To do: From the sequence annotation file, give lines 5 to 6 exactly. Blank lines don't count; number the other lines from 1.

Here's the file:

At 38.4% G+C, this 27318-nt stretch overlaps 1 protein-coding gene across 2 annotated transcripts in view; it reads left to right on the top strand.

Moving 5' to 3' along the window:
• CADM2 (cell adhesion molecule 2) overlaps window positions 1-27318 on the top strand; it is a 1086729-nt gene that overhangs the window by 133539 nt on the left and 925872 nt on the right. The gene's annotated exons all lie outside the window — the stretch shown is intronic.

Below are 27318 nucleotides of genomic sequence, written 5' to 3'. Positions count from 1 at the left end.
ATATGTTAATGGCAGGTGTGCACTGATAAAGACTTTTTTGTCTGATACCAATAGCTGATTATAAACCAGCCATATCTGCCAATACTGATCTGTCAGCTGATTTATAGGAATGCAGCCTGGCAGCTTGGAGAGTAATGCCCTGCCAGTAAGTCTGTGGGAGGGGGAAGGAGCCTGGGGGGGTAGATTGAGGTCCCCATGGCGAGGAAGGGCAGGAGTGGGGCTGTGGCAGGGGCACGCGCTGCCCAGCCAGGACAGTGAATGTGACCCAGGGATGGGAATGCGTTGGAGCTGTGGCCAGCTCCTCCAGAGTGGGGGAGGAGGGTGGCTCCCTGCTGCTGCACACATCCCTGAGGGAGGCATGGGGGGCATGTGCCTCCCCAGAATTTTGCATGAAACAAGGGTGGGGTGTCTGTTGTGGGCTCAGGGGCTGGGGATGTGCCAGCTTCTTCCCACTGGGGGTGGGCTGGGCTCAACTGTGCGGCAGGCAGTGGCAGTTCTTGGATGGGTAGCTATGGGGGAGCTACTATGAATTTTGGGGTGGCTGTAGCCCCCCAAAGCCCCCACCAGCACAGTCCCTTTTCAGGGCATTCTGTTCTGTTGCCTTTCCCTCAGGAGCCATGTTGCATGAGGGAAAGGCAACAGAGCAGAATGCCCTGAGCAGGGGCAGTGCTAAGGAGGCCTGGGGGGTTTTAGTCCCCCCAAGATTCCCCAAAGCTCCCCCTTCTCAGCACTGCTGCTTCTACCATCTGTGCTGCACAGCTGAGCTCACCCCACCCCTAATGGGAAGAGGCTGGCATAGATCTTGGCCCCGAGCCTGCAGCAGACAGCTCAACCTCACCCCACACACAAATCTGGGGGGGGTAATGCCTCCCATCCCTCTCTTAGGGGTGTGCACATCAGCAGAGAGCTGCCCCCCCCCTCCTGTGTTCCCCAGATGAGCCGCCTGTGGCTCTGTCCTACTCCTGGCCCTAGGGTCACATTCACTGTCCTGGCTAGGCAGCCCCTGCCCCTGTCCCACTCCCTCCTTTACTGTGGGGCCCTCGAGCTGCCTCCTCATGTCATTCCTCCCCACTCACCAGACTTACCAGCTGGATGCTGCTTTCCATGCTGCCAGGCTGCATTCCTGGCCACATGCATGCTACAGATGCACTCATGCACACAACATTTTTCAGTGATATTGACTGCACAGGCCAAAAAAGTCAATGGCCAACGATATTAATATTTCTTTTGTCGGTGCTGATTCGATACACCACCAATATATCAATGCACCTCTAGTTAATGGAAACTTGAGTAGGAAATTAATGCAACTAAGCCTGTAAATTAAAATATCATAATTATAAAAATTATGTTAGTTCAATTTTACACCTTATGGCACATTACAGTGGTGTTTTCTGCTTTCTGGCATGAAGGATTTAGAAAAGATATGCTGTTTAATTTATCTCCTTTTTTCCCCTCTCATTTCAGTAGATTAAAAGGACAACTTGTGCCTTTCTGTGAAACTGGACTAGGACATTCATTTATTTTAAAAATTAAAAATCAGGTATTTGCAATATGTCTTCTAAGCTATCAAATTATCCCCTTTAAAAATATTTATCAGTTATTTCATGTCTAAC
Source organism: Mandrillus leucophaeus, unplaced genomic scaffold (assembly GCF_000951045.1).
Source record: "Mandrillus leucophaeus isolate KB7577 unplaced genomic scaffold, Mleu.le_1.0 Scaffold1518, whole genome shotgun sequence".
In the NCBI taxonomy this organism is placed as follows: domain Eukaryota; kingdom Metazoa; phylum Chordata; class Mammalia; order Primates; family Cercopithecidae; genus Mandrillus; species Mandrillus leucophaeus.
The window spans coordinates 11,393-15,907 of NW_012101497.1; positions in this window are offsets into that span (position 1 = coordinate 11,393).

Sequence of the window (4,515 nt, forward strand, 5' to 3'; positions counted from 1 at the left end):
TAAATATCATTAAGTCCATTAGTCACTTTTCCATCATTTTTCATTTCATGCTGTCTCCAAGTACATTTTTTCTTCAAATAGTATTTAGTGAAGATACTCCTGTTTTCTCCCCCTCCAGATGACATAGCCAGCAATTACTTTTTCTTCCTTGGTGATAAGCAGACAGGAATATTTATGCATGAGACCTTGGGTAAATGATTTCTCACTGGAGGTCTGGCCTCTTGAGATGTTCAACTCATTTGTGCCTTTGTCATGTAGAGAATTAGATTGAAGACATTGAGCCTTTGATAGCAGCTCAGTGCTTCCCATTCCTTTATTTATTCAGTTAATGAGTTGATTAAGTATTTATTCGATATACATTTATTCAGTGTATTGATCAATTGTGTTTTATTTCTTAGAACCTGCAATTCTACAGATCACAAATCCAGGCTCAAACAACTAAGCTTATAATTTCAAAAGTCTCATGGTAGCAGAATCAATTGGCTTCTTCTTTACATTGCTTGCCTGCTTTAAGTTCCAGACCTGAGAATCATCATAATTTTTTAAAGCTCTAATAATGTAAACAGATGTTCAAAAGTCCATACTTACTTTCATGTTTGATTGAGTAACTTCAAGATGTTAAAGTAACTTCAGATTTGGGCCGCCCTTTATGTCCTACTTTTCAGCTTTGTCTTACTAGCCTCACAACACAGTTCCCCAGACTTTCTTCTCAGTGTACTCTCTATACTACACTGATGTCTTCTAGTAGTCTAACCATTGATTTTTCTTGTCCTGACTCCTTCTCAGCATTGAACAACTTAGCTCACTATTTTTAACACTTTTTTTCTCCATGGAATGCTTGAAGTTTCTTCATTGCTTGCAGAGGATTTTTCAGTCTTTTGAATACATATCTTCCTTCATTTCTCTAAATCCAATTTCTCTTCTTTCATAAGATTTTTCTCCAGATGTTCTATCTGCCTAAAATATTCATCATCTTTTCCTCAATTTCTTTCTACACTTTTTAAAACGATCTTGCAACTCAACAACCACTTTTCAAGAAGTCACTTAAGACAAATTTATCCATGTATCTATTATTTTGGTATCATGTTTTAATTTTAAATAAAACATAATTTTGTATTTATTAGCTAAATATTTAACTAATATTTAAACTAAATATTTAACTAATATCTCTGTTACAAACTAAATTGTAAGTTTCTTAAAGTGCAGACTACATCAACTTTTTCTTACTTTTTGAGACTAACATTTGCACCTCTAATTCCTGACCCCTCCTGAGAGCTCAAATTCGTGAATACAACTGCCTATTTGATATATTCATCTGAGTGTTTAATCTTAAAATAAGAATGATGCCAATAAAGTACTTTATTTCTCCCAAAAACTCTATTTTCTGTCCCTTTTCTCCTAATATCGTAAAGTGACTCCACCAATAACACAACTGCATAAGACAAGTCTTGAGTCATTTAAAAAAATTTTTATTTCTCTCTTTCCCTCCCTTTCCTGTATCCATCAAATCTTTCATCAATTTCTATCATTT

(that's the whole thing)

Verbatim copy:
ATATGTTAATGGCAGGTGTGCACTGATAAAGACTTTTTTGTCTGATACCAATAGCTGATTATAAACCAGCCATATCTGCCAATACTGATCTGTCAGCTGATTTATAGGAATGCAGCCTGGCAGCTTGGAGAGTAATGCCCTGCCAGTAAGTCTGTGGGAGGGGGAAGGAGCCTGGGGGGGTAGATTGAGGTCCCCATGGCGAGGAAGGGCAGGAGTGGGGCTGTGGCAGGGGCACGCGCTGCCCAGCCAGGACAGTGAATGTGACCCAGGGATGGGAATGCGTTGGAGCTGTGGCCAGCTCCTCCAGAGTGGGGGAGGAGGGTGGCTCCCTGCTGCTGCACACATCCCTGAGGGAGGCATGGGGGGCATGTGCCTCCCCAGAATTTTGCATGAAACAAGGGTGGGGTGTCTGTTGTGGGCTCAGGGGCTGGGGATGTGCCAGCTTCTTCCCACTGGGGGTGGGCTGGGCTCAACTGTGCGGCAGGCAGTGGCAGTTCTTGGATGGGTAGCTATGGGGGAGCTACTATGAATTTTGGGGTGGCTGTAGCCCCCCAAAGCCCCCACCAGCACAGTCCCTTTTCAGGGCATTCTGTTCTGTTGCCTTTCCCTCAGGAGCCATGTTGCATGAGGGAAAGGCAACAGAGCAGAATGCCCTGAGCAGGGGCAGTGCTAAGGAGGCCTGGGGGGTTTTAGTCCCCCCAAGATTCCCCAAAGCTCCCCCTTCTCAGCACTGCTGCTTCTACCATCTGTGCTGCACAGCTGAGCTCACCCCACCCCTAATGGGAAGAGGCTGGCATAGATCTTGGCCCCGAGCCTGCAGCAGACAGCTCAACCTCACCCCACACACAAATCTGGGGGGGGTAATGCCTCCCATCCCTCTCTTAGGGGTGTGCACATCAGCAGAGAGCTGCCCCCCCCCTCCTGTGTTCCCCAGATGAGCCGCCTGTGGCTCTGTCCTACTCCTGGCCCTAGGGTCACATTCACTGTCCTGGCTAGGCAGCCCCTGCCCCTGTCCCACTCCCTCCTTTACTGTGGGGCCCTCGAGCTGCCTCCTCATGTCATTCCTCCCCACTCACCAGACTTACCAGCTGGATGCTGCTTTCCATGCTGCCAGGCTGCATTCCTGGCCACATGCATGCTACAGATGCACTCATGCACACAACATTTTTCAGTGATATTGACTGCACAGGCCAAAAAAGTCAATGGCCAACGATATTAATATTTCTTTTGTCGGTGCTGATTCGATACACCACCAATATATCAATGCACCTCTAGTTAATGGAAACTTGAGTAGGAAATTAATGCAACTAAGCCTGTAAATTAAAATATCATAATTATAAAAATTATGTTAGTTCAATTTTACACCTTATGGCACATTACAGTGGTGTTTTCTGCTTTCTGGCATGAAGGATTTAGAAAAGATATGCTGTTTAATTTATCTCCTTTTTTCCCCTCTCATTTCAGTAGATTAAAAGGACAACTTGTGCCTTTCTGTGAAACTGGACTAGGACATTCATTTATTTTAAAAATTAAAAATCAGGTATTTGCAATATGTCTTCTAAGCTATCAAATTATCCCCTTTAAAAATATTTATCAGTTATTTCATGTCTAAC
Source organism: Mandrillus leucophaeus, unplaced genomic scaffold (assembly GCF_000951045.1).